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Counseling for alcoholism and alcohol abuse.

Dr. Elizabeth MacGregor
Ed.D, LPC
drmacgregor@montvillecounseling.com

Theravive Counselor

GEORGE MACGREGOR
DCSW, MSW, LCSW, CAM-II
georgemacgregor@montvillecounseling.com

Most Insurances Accepted, including Medicare

Alcohol Addiction Counseling

Alcohol Addiction: Drowning in Denial

Alcohol use is a coping mechanism used to deal with daily tensions or worries such as loneliness, marital problems, job stress or illness. Many people use alcohol as a substitute for satisfying personal relationships and self-fulfillment or to compensate for guilty feelings, low self-esteem and shyness in social situations.

Denial is the main symptom of alcoholism. And because denial is a defense mechanism used for life situations that are too difficult to cope with, it makes it difficult for the afflicted person to face the disease. People suffering from alcoholism either insist they do not have a problem or blame others. For this reason, people who need help with this illness are often not treated. Alcoholism is our most untreated, and yet treatable disease.

Alcoholism is a disease that affects the whole family. Living with someone with an alcohol problem causes despair and confusion, as well as a life that is unpredictable and unstable. This chaotic atmosphere has far reaching consequences on the entire family unit.

In some cases, teen suicides are linked to alcohol and drug abuse since alcohol contributes to their depressive symptoms. Just like adults with drinking addictions, they use alcohol as a way to handle mental or emotional issues, and often they are mirroring their family environment. Treatment for alcohol abuse for teens can help prevent addictions later in life.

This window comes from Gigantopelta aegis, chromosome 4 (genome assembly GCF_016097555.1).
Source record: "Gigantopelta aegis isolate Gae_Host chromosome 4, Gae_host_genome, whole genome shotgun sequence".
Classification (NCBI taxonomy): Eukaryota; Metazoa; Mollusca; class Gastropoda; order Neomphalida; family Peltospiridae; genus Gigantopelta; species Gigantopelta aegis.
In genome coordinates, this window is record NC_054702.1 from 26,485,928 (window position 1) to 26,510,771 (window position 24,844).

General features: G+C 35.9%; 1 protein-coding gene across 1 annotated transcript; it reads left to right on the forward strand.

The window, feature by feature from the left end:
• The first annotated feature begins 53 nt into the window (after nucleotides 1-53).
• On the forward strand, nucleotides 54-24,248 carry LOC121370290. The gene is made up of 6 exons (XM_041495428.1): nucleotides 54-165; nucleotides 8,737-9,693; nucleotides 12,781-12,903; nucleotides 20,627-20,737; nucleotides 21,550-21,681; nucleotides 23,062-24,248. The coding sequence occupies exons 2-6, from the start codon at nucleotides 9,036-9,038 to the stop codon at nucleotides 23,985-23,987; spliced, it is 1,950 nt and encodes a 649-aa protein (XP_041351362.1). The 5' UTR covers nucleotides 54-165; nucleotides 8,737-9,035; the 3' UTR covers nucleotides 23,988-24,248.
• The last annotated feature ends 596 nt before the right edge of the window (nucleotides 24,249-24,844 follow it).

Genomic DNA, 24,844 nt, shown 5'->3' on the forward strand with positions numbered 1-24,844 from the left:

Children who grow up in alcoholic environments continue to be haunted by their dysfunctional past and the effects of alcoholism. Adult children of alcoholics tend to hide their feelings (often because expressing their emotions was discouraged), or live in fear or are in a constant state of being anxious to protect themselves from unpleasant situations. They may even become an alcoholic themselves or may act out in other chaotic ways.

If you’re in a relationship with someone who is addicted to alcohol and you are complying with the unhealthy behavior, you’re probably a codependent. You could be losing touch with your own emotions and taking responsibility for your own life is the gateway to helping yourself to a better way of living.

The first step of recovery is breaking through the biggest obstacle of recovery - denial. Sometimes recovery is forced on the addict by the court systems, employers or family members to quit drinking and get sober. The ultimatum of treatment is frequently the strongest possible motivator for the alcoholic to get help. These actions are what may finally get the addict to ask, “Am I an Alcoholic?” Quitting drinking can then be within reach because the aspect of denial is removed.

If you recognize yourself or a loved one here, a trained professional counselor can help. Reach out to a therapist who is skilled and experienced in helping to solve these types of issues surrounding alcohol dependence.

Montville Counseling Center also participates with Employee Assistance Program (EAP) for counseling for alcohol addiction and substance abuse. An EAP is a benefit offered by some employers to their employees and their family members to help resolve personal issues with professional and confidential counseling services. Check to see if you are covered by your employer with this benefit.